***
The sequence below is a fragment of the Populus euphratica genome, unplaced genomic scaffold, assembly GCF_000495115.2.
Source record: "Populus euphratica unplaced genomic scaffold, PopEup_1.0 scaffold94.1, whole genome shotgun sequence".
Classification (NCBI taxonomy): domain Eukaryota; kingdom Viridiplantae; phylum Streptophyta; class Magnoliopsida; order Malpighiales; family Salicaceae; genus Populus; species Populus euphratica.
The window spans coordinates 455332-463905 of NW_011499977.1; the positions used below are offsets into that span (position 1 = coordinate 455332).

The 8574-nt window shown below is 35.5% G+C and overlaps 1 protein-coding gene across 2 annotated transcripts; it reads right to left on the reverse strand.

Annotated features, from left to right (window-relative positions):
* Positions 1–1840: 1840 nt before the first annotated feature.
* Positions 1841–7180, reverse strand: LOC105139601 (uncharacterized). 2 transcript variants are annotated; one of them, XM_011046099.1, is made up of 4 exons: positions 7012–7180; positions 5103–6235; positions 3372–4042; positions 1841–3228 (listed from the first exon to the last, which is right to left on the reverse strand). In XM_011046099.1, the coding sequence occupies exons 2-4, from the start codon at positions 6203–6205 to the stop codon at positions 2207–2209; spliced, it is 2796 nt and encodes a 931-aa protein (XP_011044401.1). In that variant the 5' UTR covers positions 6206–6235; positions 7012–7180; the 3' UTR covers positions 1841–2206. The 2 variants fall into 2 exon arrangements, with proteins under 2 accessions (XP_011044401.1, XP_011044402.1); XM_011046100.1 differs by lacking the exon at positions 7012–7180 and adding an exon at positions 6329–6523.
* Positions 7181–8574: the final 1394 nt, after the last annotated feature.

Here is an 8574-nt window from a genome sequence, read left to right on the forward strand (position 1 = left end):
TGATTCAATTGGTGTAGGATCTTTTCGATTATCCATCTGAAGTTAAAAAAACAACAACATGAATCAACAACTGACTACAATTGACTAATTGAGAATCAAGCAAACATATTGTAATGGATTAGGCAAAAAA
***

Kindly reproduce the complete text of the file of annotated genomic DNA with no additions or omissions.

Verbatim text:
The sequence below is a fragment of the Populus euphratica genome, unplaced genomic scaffold, assembly GCF_000495115.2.
Source record: "Populus euphratica unplaced genomic scaffold, PopEup_1.0 scaffold94.1, whole genome shotgun sequence".
Classification (NCBI taxonomy): domain Eukaryota; kingdom Viridiplantae; phylum Streptophyta; class Magnoliopsida; order Malpighiales; family Salicaceae; genus Populus; species Populus euphratica.
The window spans coordinates 455332-463905 of NW_011499977.1; the positions used below are offsets into that span (position 1 = coordinate 455332).

The 8574-nt window shown below is 35.5% G+C and overlaps 1 protein-coding gene across 2 annotated transcripts; it reads right to left on the reverse strand.

Annotated features, from left to right (window-relative positions):
* Positions 1–1840: 1840 nt before the first annotated feature.
* Positions 1841–7180, reverse strand: LOC105139601 (uncharacterized). 2 transcript variants are annotated; one of them, XM_011046099.1, is made up of 4 exons: positions 7012–7180; positions 5103–6235; positions 3372–4042; positions 1841–3228 (listed from the first exon to the last, which is right to left on the reverse strand). In XM_011046099.1, the coding sequence occupies exons 2-4, from the start codon at positions 6203–6205 to the stop codon at positions 2207–2209; spliced, it is 2796 nt and encodes a 931-aa protein (XP_011044401.1). In that variant the 5' UTR covers positions 6206–6235; positions 7012–7180; the 3' UTR covers positions 1841–2206. The 2 variants fall into 2 exon arrangements, with proteins under 2 accessions (XP_011044401.1, XP_011044402.1); XM_011046100.1 differs by lacking the exon at positions 7012–7180 and adding an exon at positions 6329–6523.
* Positions 7181–8574: the final 1394 nt, after the last annotated feature.

Here is an 8574-nt window from a genome sequence, read left to right on the forward strand (position 1 = left end):
TGATTCAATTGGTGTAGGATCTTTTCGATTATCCATCTGAAGTTAAAAAAACAACAACATGAATCAACAACTGACTACAATTGACTAATTGAGAATCAAGCAAACATATTGTAATGGATTAGGCAAAAAA